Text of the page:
Road trip news, rants, and ruminations by the Editors of RoadsideAmerica.com
Archive for September, 2010Next Entries »
War memorials are ubiquitous landmarks in almost every American town, large or small. If soldiers die in an officially endorsed conflict, someone will erect a heroic statue or solemn monument to remember their sacrifice.
“If you don’t believe in the devil,” said Horace Burgess, “you can look at that rock right there and tell that he’s much alive.” Horace is the builder of the Minister’s Tree House — largest in the world — and the rock that he mentioned hangs in the choir loft of the tree house chapel. […]
If the Grants Pass Caveman is any indicator, folks in southern Oregon are overjoyed by their underground. It’s no shock then that the Oregon Caves National Monument in nearby Cave Junction has put out a call for volunteers to pick the attraction clean of lint. One of the few marble caves in the world, it […]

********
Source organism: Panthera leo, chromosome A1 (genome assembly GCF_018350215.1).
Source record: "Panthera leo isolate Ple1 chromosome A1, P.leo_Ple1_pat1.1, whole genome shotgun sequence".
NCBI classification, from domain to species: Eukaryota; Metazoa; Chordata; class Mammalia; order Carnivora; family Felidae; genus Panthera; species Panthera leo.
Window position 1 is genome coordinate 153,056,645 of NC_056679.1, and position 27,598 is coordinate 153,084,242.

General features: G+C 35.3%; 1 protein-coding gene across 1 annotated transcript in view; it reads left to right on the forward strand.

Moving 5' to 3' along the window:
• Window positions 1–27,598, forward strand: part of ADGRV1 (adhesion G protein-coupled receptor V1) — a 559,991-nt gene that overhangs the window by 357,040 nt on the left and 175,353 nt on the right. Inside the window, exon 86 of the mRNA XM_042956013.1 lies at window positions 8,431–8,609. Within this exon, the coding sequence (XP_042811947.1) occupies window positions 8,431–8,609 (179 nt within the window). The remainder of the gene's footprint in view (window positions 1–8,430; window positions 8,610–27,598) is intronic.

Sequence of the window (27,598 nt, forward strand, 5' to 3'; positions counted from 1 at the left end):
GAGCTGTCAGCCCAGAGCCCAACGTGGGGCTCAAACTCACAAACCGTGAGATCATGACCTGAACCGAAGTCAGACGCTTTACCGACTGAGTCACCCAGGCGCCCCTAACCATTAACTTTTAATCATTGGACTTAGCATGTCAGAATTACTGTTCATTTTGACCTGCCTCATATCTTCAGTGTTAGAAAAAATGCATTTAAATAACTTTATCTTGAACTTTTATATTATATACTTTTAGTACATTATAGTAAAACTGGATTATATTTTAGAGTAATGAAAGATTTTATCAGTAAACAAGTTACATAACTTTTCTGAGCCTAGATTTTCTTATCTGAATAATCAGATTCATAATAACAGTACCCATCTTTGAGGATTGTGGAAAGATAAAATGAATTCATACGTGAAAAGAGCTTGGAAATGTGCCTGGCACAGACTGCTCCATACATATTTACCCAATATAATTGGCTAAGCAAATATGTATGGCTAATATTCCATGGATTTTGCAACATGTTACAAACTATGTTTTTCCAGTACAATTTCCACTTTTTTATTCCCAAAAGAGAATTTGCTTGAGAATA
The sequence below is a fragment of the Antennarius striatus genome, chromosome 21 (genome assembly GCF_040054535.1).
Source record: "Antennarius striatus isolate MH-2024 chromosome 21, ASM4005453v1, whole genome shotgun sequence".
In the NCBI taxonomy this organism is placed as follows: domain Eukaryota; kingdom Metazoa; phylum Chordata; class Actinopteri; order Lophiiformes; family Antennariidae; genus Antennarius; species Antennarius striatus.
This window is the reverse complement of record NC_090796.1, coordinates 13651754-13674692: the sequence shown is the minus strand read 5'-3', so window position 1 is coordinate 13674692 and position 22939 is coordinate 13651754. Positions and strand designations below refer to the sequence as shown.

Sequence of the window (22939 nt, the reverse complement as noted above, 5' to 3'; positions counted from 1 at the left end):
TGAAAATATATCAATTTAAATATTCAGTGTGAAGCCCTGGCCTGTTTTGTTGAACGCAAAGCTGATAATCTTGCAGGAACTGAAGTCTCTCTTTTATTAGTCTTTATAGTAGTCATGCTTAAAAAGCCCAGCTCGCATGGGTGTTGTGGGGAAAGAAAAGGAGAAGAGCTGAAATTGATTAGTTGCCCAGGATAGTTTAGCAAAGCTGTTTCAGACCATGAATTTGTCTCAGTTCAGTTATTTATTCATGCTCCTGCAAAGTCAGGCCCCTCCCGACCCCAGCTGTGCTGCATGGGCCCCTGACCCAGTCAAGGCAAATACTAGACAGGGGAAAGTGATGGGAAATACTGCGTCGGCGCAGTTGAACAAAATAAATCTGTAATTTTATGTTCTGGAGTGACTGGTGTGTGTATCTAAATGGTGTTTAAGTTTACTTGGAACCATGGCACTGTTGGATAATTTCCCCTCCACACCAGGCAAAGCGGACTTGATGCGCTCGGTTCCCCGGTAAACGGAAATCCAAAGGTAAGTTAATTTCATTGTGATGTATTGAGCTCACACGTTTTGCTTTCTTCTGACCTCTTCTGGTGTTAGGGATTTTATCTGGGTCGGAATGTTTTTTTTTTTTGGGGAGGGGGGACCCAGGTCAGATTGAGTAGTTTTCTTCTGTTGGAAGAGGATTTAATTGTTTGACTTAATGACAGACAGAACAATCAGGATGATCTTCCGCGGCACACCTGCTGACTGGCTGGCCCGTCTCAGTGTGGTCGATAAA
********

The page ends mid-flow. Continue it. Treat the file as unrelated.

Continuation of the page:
Those two questions may never be answered to everyone’s satisfaction. Both Happy and the Tunnel vanished over 50 years ago.
Brian Boland built his scrap lumber “Vermontasaurus” this past June, and imagined it as a way to bring his small town of Thetford, Vermont together.
Gravity hills, magnetic hills, whatever you want to call them, play havoc with the forces of nature — by making cars roll backwards and uphill — but they are surprisingly delicate phenomena.Next Entries »
- Toby Fraley’s Secret Life of Robots: Silicon Homebodies
- 2014: Giant Pegasus And Revolutionary Robots
- Welcome Back Velveteria, The Museum Of Velvet Art
- Flick’s Lick: Triple Dog Dare for Hammond, IN
- Brawny Men of San Francisco Bay
- Some National Museums Beyond National Bickering